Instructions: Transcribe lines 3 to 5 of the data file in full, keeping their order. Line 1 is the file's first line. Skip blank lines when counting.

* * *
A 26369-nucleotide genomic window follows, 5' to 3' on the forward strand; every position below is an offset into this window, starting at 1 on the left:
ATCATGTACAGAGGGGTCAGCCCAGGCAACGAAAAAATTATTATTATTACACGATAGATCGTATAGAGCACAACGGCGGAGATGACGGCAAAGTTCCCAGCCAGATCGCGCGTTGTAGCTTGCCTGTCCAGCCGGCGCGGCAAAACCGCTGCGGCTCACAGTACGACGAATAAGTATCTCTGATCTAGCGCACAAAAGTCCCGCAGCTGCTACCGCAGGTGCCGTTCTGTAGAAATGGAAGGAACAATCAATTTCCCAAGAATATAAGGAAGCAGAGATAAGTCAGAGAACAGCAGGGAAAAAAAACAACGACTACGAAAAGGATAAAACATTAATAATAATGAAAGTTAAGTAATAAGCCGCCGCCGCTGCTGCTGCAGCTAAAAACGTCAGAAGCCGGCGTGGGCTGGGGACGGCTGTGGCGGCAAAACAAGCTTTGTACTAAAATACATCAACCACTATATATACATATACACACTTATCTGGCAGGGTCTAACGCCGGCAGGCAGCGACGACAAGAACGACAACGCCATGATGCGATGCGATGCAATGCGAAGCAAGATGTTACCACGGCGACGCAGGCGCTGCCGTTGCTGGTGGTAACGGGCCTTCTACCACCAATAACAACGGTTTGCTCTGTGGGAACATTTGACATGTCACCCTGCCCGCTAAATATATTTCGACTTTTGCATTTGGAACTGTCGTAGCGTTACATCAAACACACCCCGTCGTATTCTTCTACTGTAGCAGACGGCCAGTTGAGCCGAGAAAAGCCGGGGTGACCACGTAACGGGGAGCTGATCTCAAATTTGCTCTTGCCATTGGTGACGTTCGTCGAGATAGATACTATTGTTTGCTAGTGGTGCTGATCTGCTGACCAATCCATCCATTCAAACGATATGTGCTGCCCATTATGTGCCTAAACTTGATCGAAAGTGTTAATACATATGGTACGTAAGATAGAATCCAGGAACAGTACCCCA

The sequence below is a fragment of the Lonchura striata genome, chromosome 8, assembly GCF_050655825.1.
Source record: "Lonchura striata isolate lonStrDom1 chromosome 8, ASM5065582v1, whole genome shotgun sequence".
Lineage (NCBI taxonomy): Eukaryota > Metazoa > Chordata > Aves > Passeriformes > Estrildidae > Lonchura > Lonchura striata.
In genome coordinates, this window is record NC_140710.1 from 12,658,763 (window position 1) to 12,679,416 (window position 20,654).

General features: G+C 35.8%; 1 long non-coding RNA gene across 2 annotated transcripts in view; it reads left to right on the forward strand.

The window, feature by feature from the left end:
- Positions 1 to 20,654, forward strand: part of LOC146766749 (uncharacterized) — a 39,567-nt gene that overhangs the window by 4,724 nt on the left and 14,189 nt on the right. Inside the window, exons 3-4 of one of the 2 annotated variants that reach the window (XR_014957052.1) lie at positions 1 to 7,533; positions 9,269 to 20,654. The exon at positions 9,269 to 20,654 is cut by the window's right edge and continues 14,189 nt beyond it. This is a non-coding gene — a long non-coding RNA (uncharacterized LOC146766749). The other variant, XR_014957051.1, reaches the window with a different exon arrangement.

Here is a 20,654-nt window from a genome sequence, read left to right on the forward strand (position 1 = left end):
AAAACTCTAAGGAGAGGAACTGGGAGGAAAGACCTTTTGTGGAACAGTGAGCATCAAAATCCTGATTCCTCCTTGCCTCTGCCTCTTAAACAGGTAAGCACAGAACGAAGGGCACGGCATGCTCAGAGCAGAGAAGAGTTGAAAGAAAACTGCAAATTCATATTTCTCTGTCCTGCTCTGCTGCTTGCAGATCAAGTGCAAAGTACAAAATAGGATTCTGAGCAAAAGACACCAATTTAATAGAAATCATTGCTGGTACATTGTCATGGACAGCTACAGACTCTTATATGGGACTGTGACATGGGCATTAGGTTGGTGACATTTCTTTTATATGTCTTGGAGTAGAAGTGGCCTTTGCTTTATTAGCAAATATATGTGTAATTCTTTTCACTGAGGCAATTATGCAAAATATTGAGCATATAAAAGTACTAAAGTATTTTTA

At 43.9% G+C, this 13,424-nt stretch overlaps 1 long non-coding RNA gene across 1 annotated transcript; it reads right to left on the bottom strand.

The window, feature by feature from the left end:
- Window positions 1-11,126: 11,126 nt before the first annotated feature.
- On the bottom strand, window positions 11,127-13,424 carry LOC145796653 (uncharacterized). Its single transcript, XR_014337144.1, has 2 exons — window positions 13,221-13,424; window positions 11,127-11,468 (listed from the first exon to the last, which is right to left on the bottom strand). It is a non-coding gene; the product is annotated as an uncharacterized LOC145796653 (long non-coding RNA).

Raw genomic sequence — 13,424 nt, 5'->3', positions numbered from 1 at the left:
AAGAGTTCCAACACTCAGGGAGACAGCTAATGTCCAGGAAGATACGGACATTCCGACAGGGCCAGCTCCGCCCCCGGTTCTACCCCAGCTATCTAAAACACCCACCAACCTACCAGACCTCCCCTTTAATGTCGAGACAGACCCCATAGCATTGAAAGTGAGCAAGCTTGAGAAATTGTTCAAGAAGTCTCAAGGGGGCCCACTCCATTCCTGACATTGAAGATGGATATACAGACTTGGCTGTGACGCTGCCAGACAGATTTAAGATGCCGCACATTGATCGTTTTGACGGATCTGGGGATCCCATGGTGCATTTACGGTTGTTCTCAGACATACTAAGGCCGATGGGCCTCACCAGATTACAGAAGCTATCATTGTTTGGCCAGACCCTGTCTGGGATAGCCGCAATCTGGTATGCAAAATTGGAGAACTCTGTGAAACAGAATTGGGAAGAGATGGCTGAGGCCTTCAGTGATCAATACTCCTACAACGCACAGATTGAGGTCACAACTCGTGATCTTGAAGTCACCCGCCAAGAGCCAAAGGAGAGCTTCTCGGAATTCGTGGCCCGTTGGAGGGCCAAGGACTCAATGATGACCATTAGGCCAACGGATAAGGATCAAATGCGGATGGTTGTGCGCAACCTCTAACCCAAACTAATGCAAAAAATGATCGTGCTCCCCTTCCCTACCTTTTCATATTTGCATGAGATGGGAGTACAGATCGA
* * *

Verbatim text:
The sequence below is a fragment of the Lonchura striata genome, chromosome 8, assembly GCF_050655825.1.
Source record: "Lonchura striata isolate lonStrDom1 chromosome 8, ASM5065582v1, whole genome shotgun sequence".
Lineage (NCBI taxonomy): Eukaryota > Metazoa > Chordata > Aves > Passeriformes > Estrildidae > Lonchura > Lonchura striata.